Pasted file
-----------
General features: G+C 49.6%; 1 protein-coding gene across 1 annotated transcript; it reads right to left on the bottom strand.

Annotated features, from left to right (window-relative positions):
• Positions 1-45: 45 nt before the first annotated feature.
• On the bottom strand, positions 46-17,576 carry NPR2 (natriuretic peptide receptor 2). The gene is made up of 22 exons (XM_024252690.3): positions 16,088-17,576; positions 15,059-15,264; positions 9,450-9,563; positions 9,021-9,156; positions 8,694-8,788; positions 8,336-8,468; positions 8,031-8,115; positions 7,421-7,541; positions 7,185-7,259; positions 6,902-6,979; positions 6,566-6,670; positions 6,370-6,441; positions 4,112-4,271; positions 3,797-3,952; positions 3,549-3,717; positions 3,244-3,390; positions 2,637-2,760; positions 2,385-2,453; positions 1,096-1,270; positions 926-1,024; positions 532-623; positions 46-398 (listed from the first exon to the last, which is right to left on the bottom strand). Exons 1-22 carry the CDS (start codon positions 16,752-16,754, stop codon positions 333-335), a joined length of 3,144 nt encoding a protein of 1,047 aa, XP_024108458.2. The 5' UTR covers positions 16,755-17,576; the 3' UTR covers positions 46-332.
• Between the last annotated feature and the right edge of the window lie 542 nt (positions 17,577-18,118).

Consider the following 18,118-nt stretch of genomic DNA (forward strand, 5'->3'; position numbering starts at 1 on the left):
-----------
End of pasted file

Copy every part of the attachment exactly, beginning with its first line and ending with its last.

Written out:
General features: G+C 49.6%; 1 protein-coding gene across 1 annotated transcript; it reads right to left on the bottom strand.

Annotated features, from left to right (window-relative positions):
• Positions 1-45: 45 nt before the first annotated feature.
• On the bottom strand, positions 46-17,576 carry NPR2 (natriuretic peptide receptor 2). The gene is made up of 22 exons (XM_024252690.3): positions 16,088-17,576; positions 15,059-15,264; positions 9,450-9,563; positions 9,021-9,156; positions 8,694-8,788; positions 8,336-8,468; positions 8,031-8,115; positions 7,421-7,541; positions 7,185-7,259; positions 6,902-6,979; positions 6,566-6,670; positions 6,370-6,441; positions 4,112-4,271; positions 3,797-3,952; positions 3,549-3,717; positions 3,244-3,390; positions 2,637-2,760; positions 2,385-2,453; positions 1,096-1,270; positions 926-1,024; positions 532-623; positions 46-398 (listed from the first exon to the last, which is right to left on the bottom strand). Exons 1-22 carry the CDS (start codon positions 16,752-16,754, stop codon positions 333-335), a joined length of 3,144 nt encoding a protein of 1,047 aa, XP_024108458.2. The 5' UTR covers positions 16,755-17,576; the 3' UTR covers positions 46-332.
• Between the last annotated feature and the right edge of the window lie 542 nt (positions 17,577-18,118).

Consider the following 18,118-nt stretch of genomic DNA (forward strand, 5'->3'; position numbering starts at 1 on the left):